And of course, as with any drug, some people have very adverse reactions and it’s smartest to just. Stay away from them because it’s not necessary. You don’t need these drugs to lose weight, and you don’t need these drugs to enjoy your quote unquote cheat meal or free meal or off plan meal, whatever you want to call it, to enjoy your bout of overeating.

Now, I do understand wanting to go to a restaurant or cook yourself a feast and not gain any fat to speak of. And so I’ll share a couple simple tips here that will allow you to do that. Maybe you’re gonna gain a little bit of fat, but you’re not gonna notice it. So one tip is to save up calories for this free meal or for this larger meal.

So let’s say for example, you burn on average. Let’s take a simple number, 2,500 calories per day. And let’s say it’s Friday, you’re gonna go to a restaurant that you like, and you want to be able to enjoy yourself. And that means eating, let’s say 1500 calories. Let’s say that that’s what it takes for you to eat.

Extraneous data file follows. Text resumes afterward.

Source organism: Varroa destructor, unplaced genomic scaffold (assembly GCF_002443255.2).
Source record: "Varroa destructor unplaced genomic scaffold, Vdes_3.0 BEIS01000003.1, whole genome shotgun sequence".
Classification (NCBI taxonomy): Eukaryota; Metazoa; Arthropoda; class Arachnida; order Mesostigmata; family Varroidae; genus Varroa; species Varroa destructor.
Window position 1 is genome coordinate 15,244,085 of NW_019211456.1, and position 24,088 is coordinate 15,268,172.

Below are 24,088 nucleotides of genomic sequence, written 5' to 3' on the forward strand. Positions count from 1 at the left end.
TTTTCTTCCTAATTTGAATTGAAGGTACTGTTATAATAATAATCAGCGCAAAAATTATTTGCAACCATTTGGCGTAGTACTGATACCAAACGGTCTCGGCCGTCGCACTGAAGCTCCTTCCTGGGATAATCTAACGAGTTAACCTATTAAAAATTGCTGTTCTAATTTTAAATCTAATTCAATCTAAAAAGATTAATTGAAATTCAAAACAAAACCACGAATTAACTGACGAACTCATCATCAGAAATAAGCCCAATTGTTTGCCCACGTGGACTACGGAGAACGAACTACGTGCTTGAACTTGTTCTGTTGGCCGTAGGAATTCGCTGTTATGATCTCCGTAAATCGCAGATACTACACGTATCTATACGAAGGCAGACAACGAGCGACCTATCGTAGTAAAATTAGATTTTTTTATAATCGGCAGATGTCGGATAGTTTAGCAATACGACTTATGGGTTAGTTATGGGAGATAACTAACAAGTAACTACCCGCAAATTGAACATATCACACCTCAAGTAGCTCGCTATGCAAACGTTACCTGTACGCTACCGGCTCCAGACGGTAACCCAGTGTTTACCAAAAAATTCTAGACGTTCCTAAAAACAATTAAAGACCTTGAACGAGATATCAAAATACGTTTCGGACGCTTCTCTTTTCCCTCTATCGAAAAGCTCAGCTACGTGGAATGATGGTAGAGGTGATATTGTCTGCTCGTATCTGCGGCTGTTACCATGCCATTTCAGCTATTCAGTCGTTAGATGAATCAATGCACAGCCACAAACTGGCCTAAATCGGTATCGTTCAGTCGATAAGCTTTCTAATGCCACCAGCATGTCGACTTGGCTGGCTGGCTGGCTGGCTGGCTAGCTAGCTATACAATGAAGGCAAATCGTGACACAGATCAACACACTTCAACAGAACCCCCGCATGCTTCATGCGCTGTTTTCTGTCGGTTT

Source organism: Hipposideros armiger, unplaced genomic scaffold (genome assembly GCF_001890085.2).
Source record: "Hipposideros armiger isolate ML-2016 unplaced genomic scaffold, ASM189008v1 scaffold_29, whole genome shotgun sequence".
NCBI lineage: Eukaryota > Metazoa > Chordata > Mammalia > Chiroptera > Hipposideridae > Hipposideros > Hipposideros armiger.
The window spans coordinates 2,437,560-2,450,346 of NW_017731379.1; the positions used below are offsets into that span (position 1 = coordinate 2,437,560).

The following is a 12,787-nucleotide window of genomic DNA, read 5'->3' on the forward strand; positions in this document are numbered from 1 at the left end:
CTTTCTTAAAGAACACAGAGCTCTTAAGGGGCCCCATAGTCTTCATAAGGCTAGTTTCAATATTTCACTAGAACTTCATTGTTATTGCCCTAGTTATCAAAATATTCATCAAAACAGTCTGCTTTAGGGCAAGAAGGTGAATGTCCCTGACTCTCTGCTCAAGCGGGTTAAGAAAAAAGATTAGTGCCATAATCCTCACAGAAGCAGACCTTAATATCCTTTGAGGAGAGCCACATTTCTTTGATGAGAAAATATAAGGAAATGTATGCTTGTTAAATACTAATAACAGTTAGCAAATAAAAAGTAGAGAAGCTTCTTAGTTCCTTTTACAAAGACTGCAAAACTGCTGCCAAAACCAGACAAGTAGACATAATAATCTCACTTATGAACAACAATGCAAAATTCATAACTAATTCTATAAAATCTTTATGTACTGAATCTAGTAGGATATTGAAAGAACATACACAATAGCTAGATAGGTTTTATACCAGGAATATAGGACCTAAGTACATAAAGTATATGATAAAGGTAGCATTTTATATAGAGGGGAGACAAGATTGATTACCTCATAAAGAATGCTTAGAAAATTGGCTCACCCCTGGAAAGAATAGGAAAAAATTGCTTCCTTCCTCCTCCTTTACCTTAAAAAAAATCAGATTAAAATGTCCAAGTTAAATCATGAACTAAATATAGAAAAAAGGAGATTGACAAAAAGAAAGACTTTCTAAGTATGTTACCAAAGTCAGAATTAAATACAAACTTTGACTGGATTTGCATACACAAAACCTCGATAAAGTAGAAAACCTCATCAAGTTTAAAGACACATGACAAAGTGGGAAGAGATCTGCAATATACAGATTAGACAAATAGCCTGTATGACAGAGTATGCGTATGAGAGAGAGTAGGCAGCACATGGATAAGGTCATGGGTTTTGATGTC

Eat an appetizer, an entree, and have some dessert and feel very satisfied. What you can do is instead of eating as you normally would on a Friday, and then eating a very big dinner, you can eat light throughout the day. Specifically, you can focus on just eating your protein, just get enough protein in so that by your dinner, You have a lot of carbs and a lot of fat, and therefore a lot of calories that you can eat just to reach your maintenance level of calories.